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201214 December 14, 2020


Adding to My Ninth Grade Learning - Arithmetic
Tommy Towery
LHS '64 

    The 1960-61 school year was my first year to join many of you in the ninth grade at Lee Junior High. As previously noted, junior high school subject material was structured differently than what we would find the following year when we entered high school. For one thing, it was the last year I studied a subject called “arithmetic.” Once we entered high school advanced mathematic courses would take the place of plain old arithmetic, but the term math never showed up anywhere on our report cards. I can’t even remember who taught me arithmetic in the ninth grade.

    Looking it up in the dictionary I found the definition of arithmetic as “the method or process of computation with figures: the most elementary branch of mathematics.” It may have been the most elementary, but I have a tendency to feel it was really all the math many of us would need to conquer in life – most of us, I repeat. With the basic knowledge of adding, subtracting, multiplying and dividing, along with working with decimals and fractions, a person should be able to live a full productive life.

    Even though I did ride the school bus in the ninth grade (the one that came down from the mountain) I did not think I needed to study "Bus Arith" because there was only one bus. Apparently this subject was actually called “business arithmetic” and it dealt more with money and goods, but I did not take it, though I now wish I had. I think I got along just fine learning basic arithmetic. It seemed to have gotten me though the Air Force navigator training okay. 

    I don’t know when, but sometime after I left high school, apparently arithmetic became outdated. Today it looks like the word “math” has replaced “arithmetic” in schools. When I look up a definition of "math" I see it is defined as “mathematics” and mathematics is defined as the systematic treatment of magnitude, relationships between figures and forms, and relations between quantities expressed symbolically. Even the new definition is confusing. It doesn’t say much about adding and subtracting numbers does it?

    Though I started on this subject with the idea of writing about math verses the higher mathematic subjects, I found myself looking more into the difference between our “arithmetic” and the concept of “new math” which seems to have replaced it. I don’t have children, or grandchildren close enough to see what term a current report card uses for the learning of how to deal with numbers, but I suppose it lists math as the subject matter. And with math today, my thoughts go to “new math.”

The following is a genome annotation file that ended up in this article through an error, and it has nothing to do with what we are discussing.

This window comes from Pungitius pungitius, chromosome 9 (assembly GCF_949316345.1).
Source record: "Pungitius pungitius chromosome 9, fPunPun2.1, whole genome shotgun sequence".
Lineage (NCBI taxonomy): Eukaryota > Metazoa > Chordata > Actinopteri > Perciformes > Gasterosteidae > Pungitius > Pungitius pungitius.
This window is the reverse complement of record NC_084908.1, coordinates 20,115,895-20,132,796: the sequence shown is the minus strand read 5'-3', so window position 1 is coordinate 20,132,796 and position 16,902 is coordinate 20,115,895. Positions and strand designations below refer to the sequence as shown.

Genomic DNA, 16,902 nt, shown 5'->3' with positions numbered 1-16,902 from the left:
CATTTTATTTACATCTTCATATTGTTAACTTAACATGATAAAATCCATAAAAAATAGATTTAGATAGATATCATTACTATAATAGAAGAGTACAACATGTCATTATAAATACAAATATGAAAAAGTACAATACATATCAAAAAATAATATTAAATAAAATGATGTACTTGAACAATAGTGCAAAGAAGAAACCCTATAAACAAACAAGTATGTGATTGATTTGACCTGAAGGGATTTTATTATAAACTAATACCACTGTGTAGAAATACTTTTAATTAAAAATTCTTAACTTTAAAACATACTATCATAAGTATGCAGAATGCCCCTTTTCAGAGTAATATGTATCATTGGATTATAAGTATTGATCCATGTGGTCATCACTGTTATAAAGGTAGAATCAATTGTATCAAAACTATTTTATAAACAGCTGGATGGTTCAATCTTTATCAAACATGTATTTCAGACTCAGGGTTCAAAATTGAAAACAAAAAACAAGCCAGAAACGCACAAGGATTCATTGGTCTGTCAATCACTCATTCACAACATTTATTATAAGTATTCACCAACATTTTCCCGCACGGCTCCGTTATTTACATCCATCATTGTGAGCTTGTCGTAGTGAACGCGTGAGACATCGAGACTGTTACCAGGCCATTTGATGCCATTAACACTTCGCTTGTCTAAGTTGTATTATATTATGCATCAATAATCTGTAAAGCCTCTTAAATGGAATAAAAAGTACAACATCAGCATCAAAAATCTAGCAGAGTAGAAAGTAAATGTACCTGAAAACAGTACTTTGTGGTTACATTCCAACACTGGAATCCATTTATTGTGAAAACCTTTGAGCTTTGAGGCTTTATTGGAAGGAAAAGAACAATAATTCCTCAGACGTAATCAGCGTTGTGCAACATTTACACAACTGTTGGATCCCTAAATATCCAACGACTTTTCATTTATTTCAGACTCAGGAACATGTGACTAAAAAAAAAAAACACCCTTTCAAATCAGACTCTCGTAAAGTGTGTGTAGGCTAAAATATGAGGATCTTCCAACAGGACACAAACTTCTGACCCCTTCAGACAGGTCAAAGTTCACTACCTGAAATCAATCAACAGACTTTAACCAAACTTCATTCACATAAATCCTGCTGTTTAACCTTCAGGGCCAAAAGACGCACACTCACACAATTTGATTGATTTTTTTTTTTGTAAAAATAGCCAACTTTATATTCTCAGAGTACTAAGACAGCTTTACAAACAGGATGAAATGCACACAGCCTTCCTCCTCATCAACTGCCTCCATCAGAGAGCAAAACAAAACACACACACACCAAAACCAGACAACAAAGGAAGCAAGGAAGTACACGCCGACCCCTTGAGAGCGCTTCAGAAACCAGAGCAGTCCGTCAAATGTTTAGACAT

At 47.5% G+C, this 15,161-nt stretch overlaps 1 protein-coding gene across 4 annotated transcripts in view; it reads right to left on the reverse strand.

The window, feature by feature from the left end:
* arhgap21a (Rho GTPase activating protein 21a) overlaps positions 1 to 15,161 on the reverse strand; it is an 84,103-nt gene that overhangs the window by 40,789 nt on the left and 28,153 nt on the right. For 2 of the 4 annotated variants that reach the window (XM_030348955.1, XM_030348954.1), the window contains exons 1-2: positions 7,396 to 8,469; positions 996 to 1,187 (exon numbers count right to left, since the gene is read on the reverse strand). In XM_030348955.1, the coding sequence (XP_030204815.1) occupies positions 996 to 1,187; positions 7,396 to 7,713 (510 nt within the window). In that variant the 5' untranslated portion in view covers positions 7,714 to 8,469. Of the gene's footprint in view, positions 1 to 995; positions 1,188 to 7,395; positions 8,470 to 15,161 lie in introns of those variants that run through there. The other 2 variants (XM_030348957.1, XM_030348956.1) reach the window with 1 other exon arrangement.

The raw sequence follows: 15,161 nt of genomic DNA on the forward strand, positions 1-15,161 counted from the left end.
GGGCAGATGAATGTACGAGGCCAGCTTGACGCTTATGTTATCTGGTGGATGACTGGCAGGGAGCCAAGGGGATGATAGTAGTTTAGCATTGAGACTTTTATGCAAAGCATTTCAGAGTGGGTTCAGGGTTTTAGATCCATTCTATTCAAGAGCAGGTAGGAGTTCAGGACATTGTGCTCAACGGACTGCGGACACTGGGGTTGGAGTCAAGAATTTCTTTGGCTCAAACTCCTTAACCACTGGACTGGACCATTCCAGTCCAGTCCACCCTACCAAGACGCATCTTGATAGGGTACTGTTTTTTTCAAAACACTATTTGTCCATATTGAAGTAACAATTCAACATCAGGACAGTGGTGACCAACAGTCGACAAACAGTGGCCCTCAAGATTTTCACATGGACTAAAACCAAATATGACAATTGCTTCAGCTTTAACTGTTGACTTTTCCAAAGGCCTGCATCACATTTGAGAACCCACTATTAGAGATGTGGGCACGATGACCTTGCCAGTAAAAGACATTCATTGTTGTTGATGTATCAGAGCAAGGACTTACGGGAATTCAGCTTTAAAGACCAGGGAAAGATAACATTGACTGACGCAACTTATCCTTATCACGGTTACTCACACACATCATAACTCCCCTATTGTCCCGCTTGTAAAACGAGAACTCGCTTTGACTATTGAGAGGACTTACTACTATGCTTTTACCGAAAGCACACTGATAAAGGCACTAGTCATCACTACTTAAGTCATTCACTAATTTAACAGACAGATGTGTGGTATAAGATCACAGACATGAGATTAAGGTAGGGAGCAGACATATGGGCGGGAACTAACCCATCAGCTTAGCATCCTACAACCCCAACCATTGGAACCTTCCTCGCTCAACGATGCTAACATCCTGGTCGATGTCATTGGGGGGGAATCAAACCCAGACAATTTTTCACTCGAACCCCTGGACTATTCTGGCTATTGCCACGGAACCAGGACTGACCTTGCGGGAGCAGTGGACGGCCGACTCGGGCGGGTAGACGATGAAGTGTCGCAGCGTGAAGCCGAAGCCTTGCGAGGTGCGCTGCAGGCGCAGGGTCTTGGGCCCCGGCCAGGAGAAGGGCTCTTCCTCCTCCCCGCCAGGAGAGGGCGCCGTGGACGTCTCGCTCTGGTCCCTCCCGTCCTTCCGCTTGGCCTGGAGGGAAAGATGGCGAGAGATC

In his book Why Johnny Can't Add: the Failure of the New Math, Morris Kline says that certain advocates of the new topics "ignored completely the fact that mathematics is a cumulative development and that it is practically impossible to learn the newer creations, if one does not know the older ones.

    Sue and I were babysitting for my daughter when she was on a business trip to Germany when our grandkids were entering the second grade. On the first day of school some of the teachers were presenting a program on what the kids would be studying that year and “new math” was mentioned. A short video tried to explain the process, but the process did not make sense to me. It looks like a conspiracy by the paper company to sell more note paper needed to solve a simple math problem. Here is a youtube explanation I found on the idea.

YouTube Video

    As I was surfing youtube I came across another interesting video dealing with new math. I though it was a relatively new idea and was shocked to see it was being talked about in 1965. I think we were lucky they did not change to that system in the middle of our school learning. Anyway, enjoy this simple little to fill your day.

YouTube Video


        Memphis, TN - The possibility of things coming up in the future gives me an opportunity to give you just a quick reminder about the mission statement of Lee's Traveller "We avoid religion and political issues and do not post e-mails that talk about such subjects unless they have a direct connection with a classmate. We do not forward bulk e-mails or jokes to the group."

        I do welcome any comments on the math concept from our classmates who taught the subject, or any parent or grandparent who has had to deal with grandkids doing "new math."